Cheftestant Lisa LaFranca won't spill the Hell's Kitchen beans

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By Greg Summers

Each weekday morning, a group of men meet inside the Humana Cafeteria on Main Street to discuss the ills of the world, the weather, college football, crime and politics between sips of hot coffee.


“This is one of the places I get my marching orders from,” said Lancaster Mayor Joe Shaw, who is a “first-shift regular,” along with Charlie Bundy, Larry Cauthen, former Sheriff Wilford Faile and Donald Hunter.

They arrive some time between 7:30 and 8 a.m. and leave just before 9 a.m. when the “second shift” reports in.

The second shifters include John Howard, Hazel Knight and Sam Robinson. These fellas are carrying on a 50-year morning coffee-drinking tradition started by the late Steve Williams at City Drug Store. At one time, the coffee club included Col. Elliott White Springs and Lancaster High football coach Wade Corn.

“He’d come by every Saturday morning to give us the lowdown from Friday’s game,” Shaw said of Corn.

In eavesdropping, you’d think this crew has the ability to find a cure for the common cold and answer most of the nagging issues that trouble the human race.

They usually come up with their share of well-intentioned answers and conclusions at these impromptu social gatherings.

“It’s a sight what we’ve been able to solve around this table,” Cauthen said.

But right now, this thought-provoking think tank is at a loss when it comes to cracking one local nut that’s about to break into the national spotlight. 

Try as the may, they can’t get find out what will happen on the 2-hour season premiere of FOX Network’s “Hell’s Kitchen” on Wednesday night.

The only thing they know for sure is that Lisa LaFranca – the corporate food director at Humana who brews their morning coffee – is one of the 16 “cheftestants” for the show’s eighth season.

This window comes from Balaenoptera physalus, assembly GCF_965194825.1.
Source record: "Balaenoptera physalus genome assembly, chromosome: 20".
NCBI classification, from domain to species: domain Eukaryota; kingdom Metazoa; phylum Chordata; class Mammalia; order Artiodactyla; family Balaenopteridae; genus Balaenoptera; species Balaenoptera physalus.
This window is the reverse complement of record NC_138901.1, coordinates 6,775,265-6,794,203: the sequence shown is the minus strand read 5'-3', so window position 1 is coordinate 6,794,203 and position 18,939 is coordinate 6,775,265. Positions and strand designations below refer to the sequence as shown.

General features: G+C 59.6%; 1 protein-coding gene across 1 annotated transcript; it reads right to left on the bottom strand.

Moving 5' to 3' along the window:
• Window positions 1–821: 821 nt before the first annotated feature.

LaFranca, the 48-year-old Brooklyn, N.Y., transplant who now makes her home in Fort Mill, is tight-lipped about the whole matter.

LaFranca’s sister, Angela Alfredson, isn’t surprised.

“She’s always been good at keeping secrets,” Alfredson said. “She’s pretty much stuck to it as far as the guidelines and rules go.”  

Even Faile’s best interrogation methods have come up flat.

“She’s not talking at all and won’t tell us nothing, not one bit. It may mess you up on the show if you say anything,” Faile said.

“We don’t know anymore than you do,” Cauthen interjected, as Faile sipped his coffee.

The former sheriff nodded his head in agreement.

“You know, I know all about it, but I’m under a gag order and can’t talk, either,” Faile said, as Cauthen and Shaw snickered.

“See how it gets around here?” Shaw said.

The show was filmed earlier this year in Los Angeles. Starting Wednesday, LaFranca will be competing against 15 others in a winner-take-all, pressure-packed culinary academy.

“Somebody actually dared her to do the show and Lisa has always been the one in our family who won’t back down from a challenge,” Alfredson, a registered nurse, said. “I’m willing to take risks every now and then, but she’s always been pretty fearless.”

The challenges must be performed under the watchful eyes, barking voice and caustic tongue of Gordon Ramsey.

Ramsey, a super-chef, has been known to turn up the heat on all the contestants.

The grueling challenges of Season 8 include baking in new pizza ovens, catering a high school prom, adding sushi to the show’s menu, serving breakfast to a hard-working group of medics and celebrating the show’s 100th episode with a black tie affair.

“I’ve watched it,” Faile said. “It’s pretty tough.”

It isn’t for the faint of heart, but it can be rewarding.

If LaFranca survives, her one-woman job at the Humana Cafeteria will become a distant memory.

The winner of the competition gets a job as the head chef at LA Market inside the JW Marriott Hotel Los Angeles and will be the spokesman or spokeswoman for Rosemount Estate Wines.

“I’d sure like to find out how she did,” Shaw quipped as LaFranca walked over to the table to check on her morning regulars.

“These are my men. They come by to see me every morning,” LaFranca said, flashing a bright smile.

“Shucks, we already knew that much,” Shaw said.